[Chandra Greer] Jeni Shirley owns Stitched Cards, a small company with a large range of amazing stitched cards. She’s growing her little business through word of mouth, inspired collaborations and lots of time spent at her sewing machine. We talked with her about the challenges and triumphs of running a small greeting card company and the meaning behind the little paper-and-thread-enfolded messages winging their way about the world.
I guess the most obvious question is how do you make your designs? They look like an insane amount of work. Do you sew them all yourself?
Our cards are produced by yours truly in the heart of Sugarhouse, Utah. Inspiration comes at all hours of the day. Any time we come up with a design idea, we use it rather than spending a lot of time in brainstorming sessions. I sketch the designs by hand, and I’ve figured out a process where I can stitch and package the cards fast enough to do them all myself. Fortunately, Stitched Cards is growing, which means I can eventually hire people to help me sew, and we can continue to grow.
OK, I get it, if you tell me how you really do it you’ll have to silence me. Permanently. Speaking of growth, how have you developed your business?
Naturally, without growth hormones or other artificial enhancements. All kidding aside, just like any other business, it’s one step at a time. I’ve had to be brave enough to try new things and step out of my comfort zone. I respond to the feedback of my clients and their customers so I can improve, which helps me satisfy our current clients and appeal to new ones. I also enjoy catering to specific needs and doing custom work, which I’ve found leads to new business opportunities.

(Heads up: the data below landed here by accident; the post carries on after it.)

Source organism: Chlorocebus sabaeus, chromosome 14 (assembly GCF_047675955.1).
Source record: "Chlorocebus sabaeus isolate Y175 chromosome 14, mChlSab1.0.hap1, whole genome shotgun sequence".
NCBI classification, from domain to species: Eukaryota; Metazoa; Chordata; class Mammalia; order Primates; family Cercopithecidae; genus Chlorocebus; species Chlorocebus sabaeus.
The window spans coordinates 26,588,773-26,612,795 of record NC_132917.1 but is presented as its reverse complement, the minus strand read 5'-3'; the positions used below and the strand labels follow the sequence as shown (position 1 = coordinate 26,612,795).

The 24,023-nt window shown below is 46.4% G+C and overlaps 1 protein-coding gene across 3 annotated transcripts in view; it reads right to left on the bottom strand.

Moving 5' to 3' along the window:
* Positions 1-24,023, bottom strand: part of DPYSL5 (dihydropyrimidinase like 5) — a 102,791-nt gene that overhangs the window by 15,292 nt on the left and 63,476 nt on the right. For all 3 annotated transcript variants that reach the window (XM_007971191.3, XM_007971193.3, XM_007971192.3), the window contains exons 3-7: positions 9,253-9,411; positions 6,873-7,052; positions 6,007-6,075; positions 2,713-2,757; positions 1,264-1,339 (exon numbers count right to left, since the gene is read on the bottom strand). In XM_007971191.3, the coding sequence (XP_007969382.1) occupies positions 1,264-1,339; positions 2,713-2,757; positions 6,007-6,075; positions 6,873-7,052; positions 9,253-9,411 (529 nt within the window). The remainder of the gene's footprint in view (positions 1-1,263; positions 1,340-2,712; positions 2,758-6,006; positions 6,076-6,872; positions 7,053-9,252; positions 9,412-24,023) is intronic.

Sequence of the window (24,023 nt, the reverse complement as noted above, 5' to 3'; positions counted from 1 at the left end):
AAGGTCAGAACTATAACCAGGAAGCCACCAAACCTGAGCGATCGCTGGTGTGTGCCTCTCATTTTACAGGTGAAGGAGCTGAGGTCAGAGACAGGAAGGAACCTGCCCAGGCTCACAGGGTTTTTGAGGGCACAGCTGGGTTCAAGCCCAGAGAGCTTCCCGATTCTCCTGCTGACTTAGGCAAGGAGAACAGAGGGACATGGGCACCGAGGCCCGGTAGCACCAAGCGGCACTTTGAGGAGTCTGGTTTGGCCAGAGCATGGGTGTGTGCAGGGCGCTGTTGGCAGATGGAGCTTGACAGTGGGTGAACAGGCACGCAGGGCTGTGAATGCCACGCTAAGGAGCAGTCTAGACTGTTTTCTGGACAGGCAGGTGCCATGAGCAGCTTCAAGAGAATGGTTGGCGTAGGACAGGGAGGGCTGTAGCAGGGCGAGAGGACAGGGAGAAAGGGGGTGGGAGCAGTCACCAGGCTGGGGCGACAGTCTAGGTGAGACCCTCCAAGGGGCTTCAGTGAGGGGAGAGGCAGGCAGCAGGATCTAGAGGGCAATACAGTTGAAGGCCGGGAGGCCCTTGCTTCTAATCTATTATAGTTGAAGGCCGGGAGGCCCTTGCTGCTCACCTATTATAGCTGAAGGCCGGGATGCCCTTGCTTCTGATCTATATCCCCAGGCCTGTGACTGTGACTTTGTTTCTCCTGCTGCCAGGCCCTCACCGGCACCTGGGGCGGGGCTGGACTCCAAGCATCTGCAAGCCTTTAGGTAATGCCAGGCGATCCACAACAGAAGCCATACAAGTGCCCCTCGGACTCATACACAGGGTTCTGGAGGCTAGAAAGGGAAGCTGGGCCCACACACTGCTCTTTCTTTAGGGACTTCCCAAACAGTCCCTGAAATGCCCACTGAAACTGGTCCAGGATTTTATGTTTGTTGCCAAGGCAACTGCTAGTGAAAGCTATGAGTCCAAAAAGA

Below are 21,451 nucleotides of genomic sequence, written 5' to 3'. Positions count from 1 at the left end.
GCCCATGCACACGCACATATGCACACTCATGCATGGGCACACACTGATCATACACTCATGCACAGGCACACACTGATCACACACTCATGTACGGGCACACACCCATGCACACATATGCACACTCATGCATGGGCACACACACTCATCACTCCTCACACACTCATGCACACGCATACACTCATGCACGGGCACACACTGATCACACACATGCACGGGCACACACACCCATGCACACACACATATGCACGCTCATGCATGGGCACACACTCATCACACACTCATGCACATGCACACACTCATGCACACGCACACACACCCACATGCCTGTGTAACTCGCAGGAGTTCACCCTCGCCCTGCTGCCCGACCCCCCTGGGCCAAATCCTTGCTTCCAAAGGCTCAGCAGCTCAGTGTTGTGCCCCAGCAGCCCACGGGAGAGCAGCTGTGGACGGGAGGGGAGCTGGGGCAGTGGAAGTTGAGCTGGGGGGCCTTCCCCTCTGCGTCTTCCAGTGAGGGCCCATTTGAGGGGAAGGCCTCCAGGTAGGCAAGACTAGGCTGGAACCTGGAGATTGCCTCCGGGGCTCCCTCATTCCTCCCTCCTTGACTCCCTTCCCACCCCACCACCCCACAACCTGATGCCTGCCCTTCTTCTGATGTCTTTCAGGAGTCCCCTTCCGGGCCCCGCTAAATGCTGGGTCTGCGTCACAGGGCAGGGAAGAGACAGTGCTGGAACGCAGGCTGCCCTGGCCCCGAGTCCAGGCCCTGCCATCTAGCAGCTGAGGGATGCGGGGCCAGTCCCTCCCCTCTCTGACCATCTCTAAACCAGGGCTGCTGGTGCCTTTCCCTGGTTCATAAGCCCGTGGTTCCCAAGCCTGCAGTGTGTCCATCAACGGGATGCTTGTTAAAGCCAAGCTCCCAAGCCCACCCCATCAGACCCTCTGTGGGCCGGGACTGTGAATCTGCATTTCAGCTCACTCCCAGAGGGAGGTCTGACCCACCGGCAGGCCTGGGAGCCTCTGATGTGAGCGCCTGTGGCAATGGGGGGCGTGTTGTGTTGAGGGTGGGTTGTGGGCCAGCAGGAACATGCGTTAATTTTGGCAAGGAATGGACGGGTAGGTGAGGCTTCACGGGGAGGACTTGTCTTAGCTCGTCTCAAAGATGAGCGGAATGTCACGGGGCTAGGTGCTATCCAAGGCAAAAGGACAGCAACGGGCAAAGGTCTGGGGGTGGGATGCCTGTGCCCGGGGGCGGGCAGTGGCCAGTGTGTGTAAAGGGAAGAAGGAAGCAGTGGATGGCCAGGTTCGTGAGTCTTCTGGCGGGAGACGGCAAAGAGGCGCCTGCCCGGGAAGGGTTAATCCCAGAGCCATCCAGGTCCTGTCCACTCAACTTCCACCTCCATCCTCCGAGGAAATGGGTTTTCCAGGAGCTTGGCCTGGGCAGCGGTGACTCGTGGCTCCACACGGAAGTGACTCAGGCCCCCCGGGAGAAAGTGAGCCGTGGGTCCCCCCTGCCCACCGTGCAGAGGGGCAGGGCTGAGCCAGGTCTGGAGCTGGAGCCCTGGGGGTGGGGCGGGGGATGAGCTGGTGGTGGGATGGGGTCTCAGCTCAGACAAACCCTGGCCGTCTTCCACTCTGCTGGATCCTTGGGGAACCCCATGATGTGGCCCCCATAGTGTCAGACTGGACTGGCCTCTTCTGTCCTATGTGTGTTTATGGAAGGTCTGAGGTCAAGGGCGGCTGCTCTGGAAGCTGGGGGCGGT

So, you’re doing things right and the business is following. We’re in love with your Mid-Century Modern series. What inspired you to create cards with Nelson Marshmallow Sofas, Eames Storage Units and Bertoia Diamond Chairs?
It was originally a request from Ron at The Green Ant — a Salt Lake City Mid-Century Modern furniture shop — and the designs became so popular that everyone started requesting them. As a small designer it was great to work with Ron in that way because he loves giving others a chance to fulfill their dreams. And it’s how I began tailoring my cards to each store’s needs. For instance, Ron’s shop doesn’t attract people shopping for cupcakes or roses, but you can be sure that if an Eames lover walked in and saw the Lounge Chair on a card, they’d know they were in the right place. It’s a lot of fun to get excited about things with other enthusiasts.
Do you approach your business with a sense of purpose, pleasure or both?
I feel good knowing what I’m doing is serving a purpose. Every Stitched Card given means there’s another happier person in the world. Plus, I think there’s a bigger purpose for every business, and it starts with manufacturers like me. My livelihood depends on the success of my cards in stores, and therefore I have to work hard to make sure I’m doing it right. I depend on my clients for a venue to sell my cards, they depend on me to produce a good product, and we both depend on the neighborhood to buy those products. Then, part of the sales go back into the neighborhood and we all benefit. I think that’s a huge purpose.
What were some of the challenges in the beginning?